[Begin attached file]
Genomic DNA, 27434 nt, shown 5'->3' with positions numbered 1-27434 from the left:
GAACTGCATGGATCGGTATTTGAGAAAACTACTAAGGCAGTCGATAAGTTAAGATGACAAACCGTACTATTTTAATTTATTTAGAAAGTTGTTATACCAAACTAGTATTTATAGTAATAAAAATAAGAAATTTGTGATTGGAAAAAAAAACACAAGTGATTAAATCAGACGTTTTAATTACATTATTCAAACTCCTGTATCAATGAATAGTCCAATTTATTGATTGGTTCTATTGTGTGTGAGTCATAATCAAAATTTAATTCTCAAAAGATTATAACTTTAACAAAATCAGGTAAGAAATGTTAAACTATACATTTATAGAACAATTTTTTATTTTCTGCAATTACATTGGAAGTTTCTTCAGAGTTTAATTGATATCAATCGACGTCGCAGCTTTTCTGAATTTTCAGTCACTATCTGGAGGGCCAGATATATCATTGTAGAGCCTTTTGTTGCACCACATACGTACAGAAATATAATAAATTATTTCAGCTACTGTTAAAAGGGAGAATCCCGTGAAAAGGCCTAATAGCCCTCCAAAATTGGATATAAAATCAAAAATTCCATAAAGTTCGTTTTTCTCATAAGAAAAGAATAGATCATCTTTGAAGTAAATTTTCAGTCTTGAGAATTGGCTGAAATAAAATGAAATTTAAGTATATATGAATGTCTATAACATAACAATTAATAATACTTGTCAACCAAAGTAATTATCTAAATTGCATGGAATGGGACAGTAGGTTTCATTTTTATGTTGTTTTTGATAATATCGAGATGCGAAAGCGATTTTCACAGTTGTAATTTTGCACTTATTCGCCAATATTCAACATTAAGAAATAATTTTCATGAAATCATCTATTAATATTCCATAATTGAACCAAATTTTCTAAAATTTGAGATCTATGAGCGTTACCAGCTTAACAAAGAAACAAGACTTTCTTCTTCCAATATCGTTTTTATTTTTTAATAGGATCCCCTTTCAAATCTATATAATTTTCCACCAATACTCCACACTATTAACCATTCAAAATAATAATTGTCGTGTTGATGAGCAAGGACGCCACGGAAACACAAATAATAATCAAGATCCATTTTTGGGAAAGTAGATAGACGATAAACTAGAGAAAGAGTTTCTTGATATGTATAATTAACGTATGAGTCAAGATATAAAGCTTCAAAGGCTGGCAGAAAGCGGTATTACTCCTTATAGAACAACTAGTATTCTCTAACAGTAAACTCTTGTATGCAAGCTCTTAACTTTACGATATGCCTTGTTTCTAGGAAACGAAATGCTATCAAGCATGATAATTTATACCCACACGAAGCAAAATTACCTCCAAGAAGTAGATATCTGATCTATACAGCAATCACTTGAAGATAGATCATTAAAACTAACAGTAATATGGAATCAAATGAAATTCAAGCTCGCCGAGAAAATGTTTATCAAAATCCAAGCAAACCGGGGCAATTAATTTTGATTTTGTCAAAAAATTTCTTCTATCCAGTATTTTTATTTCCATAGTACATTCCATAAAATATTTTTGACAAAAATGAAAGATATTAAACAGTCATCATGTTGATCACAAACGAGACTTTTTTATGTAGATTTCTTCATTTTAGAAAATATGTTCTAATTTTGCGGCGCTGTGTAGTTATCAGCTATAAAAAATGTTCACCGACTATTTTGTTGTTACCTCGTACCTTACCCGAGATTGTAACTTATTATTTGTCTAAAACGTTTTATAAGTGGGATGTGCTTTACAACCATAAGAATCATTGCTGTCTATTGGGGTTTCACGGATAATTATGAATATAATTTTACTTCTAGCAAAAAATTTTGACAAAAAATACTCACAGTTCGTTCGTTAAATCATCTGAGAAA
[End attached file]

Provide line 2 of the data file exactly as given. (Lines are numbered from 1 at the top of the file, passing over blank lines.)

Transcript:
GAACTGCATGGATCGGTATTTGAGAAAACTACTAAGGCAGTCGATAAGTTAAGATGACAAACCGTACTATTTTAATTTATTTAGAAAGTTGTTATACCAAACTAGTATTTATAGTAATAAAAATAAGAAATTTGTGATTGGAAAAAAAAACACAAGTGATTAAATCAGACGTTTTAATTACATTATTCAAACTCCTGTATCAATGAATAGTCCAATTTATTGATTGGTTCTATTGTGTGTGAGTCATAATCAAAATTTAATTCTCAAAAGATTATAACTTTAACAAAATCAGGTAAGAAATGTTAAACTATACATTTATAGAACAATTTTTTATTTTCTGCAATTACATTGGAAGTTTCTTCAGAGTTTAATTGATATCAATCGACGTCGCAGCTTTTCTGAATTTTCAGTCACTATCTGGAGGGCCAGATATATCATTGTAGAGCCTTTTGTTGCACCACATACGTACAGAAATATAATAAATTATTTCAGCTACTGTTAAAAGGGAGAATCCCGTGAAAAGGCCTAATAGCCCTCCAAAATTGGATATAAAATCAAAAATTCCATAAAGTTCGTTTTTCTCATAAGAAAAGAATAGATCATCTTTGAAGTAAATTTTCAGTCTTGAGAATTGGCTGAAATAAAATGAAATTTAAGTATATATGAATGTCTATAACATAACAATTAATAATACTTGTCAACCAAAGTAATTATCTAAATTGCATGGAATGGGACAGTAGGTTTCATTTTTATGTTGTTTTTGATAATATCGAGATGCGAAAGCGATTTTCACAGTTGTAATTTTGCACTTATTCGCCAATATTCAACATTAAGAAATAATTTTCATGAAATCATCTATTAATATTCCATAATTGAACCAAATTTTCTAAAATTTGAGATCTATGAGCGTTACCAGCTTAACAAAGAAACAAGACTTTCTTCTTCCAATATCGTTTTTATTTTTTAATAGGATCCCCTTTCAAATCTATATAATTTTCCACCAATACTCCACACTATTAACCATTCAAAATAATAATTGTCGTGTTGATGAGCAAGGACGCCACGGAAACACAAATAATAATCAAGATCCATTTTTGGGAAAGTAGATAGACGATAAACTAGAGAAAGAGTTTCTTGATATGTATAATTAACGTATGAGTCAAGATATAAAGCTTCAAAGGCTGGCAGAAAGCGGTATTACTCCTTATAGAACAACTAGTATTCTCTAACAGTAAACTCTTGTATGCAAGCTCTTAACTTTACGATATGCCTTGTTTCTAGGAAACGAAATGCTATCAAGCATGATAATTTATACCCACACGAAGCAAAATTACCTCCAAGAAGTAGATATCTGATCTATACAGCAATCACTTGAAGATAGATCATTAAAACTAACAGTAATATGGAATCAAATGAAATTCAAGCTCGCCGAGAAAATGTTTATCAAAATCCAAGCAAACCGGGGCAATTAATTTTGATTTTGTCAAAAAATTTCTTCTATCCAGTATTTTTATTTCCATAGTACATTCCATAAAATATTTTTGACAAAAATGAAAGATATTAAACAGTCATCATGTTGATCACAAACGAGACTTTTTTATGTAGATTTCTTCATTTTAGAAAATATGTTCTAATTTTGCGGCGCTGTGTAGTTATCAGCTATAAAAAATGTTCACCGACTATTTTGTTGTTACCTCGTACCTTACCCGAGATTGTAACTTATTATTTGTCTAAAACGTTTTATAAGTGGGATGTGCTTTACAACCATAAGAATCATTGCTGTCTATTGGGGTTTCACGGATAATTATGAATATAATTTTACTTCTAGCAAAAAATTTTGACAAAAAATACTCACAGTTCGTTCGTTAAATCATCTGAGAAA